Indian Monsoon Could Hurt Silver Prices
Disappointing rainfall could leave farmers with less money to buy silver...
A GOOD monsoon tends to be good for the Silver Bullion market in India. But this year's monsoon has stalled for more than two weeks here, writes Shivom Seth in Mumbai for MineWeb.
This leads to worries that the patchy rains may push prices of essential commodities ever higher, leaving little money in the hands of the farmer to buy precious metals like gold and silver.
Sales of precious metals typically rise when rains are bountiful, with farmers preferring to park their money in gold and silver ornaments when they have a bumper farm output.
With the country consuming over 3,000 tonnes of silver annually, silver is considered a hedge against inflation in rural India. Far more affordable than gold, it is purchased by small families in the form of jewelry, while more wealthy farmers prefer to buy Silver Bars.
Traders note that farmers tend to bury the Silver Bars in their fields along with the crops. If there happens to be a bad monsoon, the silver is dug out of the ground and is looked on as the harvest.
"Silver coins and bars have a very significant meaning to the rural community. We know of farmers who buy silver bricks in several kilos and lay them at a not-so prominent spot in their field, praying for a good harvest,'' said Tanna Ghosal, a bullion dealer who has retail outlets in rural Maharashtra.
He added that these silver bricks are rarely recycled, though a good harvest would ensure that more bricks are bought at the nearby jewelry store.
Even as the Indian government is banking on adequate rains to offset losses from the 2009 drought, which was the worst in three decades, and also to curb food inflation by keeping crop-rescue plans ready, the forecast of "normal rain'' by the Met Bureau has gone awry.
"With the monsoon setting in two days early before its appointed date, one was looking forward to good rainfall. However, many states in North India have had no rain this last week and some parts of central India too went without rain. This is not a good sign for commodities in general and for precious metals, in particular,'' said bullion analyst Mahesh Sonawane, bullion analyst in a note to his clients.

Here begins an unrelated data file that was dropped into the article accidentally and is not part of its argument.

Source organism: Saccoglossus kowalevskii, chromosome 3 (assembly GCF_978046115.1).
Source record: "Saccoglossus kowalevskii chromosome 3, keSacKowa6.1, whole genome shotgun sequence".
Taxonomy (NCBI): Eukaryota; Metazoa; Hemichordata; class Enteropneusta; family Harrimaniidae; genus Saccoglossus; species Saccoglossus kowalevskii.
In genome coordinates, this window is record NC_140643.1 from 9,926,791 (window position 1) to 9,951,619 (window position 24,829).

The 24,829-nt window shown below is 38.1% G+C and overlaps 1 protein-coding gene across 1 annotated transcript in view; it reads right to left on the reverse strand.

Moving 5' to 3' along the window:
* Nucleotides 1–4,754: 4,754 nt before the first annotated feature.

More than 60% of the farmland in India is rain-fed and depends on the June-September monsoon period. Sonawane said if rains were below normal, "then gold demand would not exceed 650-700 tonnes this year.''
India, the world's largest consumer of gold, bought some 930 tonnes of the yellow metal in the fiscal year ended March 31, 2011. More than 70% of India's gold demand comes from rural buyers, mainly comprised of the farming community.
But the silver story appears to be on a slide, not just in India, but in the global markets as well. Even as speculators cut their net-long positions in 18 US commodities by 15%, silver traders cut net-long positions by 17% from a week earlier to 15,998 contracts, according to the US Commodity Futures and Trading Commission. The metal slid 2.7% last week.
In India too, many retail investors are said to have lost their shirt during the 33% crash in the first quarter of the financial year. The import figures for silver paint a sorry picture.
In April, the country imported 400 tonnes of silver and in May, this halved to around 200 tonnes. Till June 15, silver imports were nil. In 2010, India consumed about 2800 tonnes of silver.
"Normal monsoon not only augurs well for the Indian agriculture sector but also generates a bullish scenario for silver, as out of total demand for the white metal in the country, 60% is contributed by the farming community,'' said Kamlesh Shah, futures analyst with a broking firm.
Commenting on the overall mood of the commodities market, Shah said demand for gold and silver slipped by around 2% to 2.5% through last week. Moreover, from the beginning of the year, Silver Prices have appreciated more than 75%, which could have also dulled demand.
"Several fund houses were busy accumulating the silver metal,'' said Mukesh Kothari, director of RiddiSiddhi Bullions, commenting on the unusual price rise. He added that the staggering rise of Silver Price had waned as the CME raised initial margins for silver within quick succession from $16,200 to $21,600, effective May 9, 2011.
"Speculators are bound to unwind their positions. And late monsoons are not helping the situation,'' he added.
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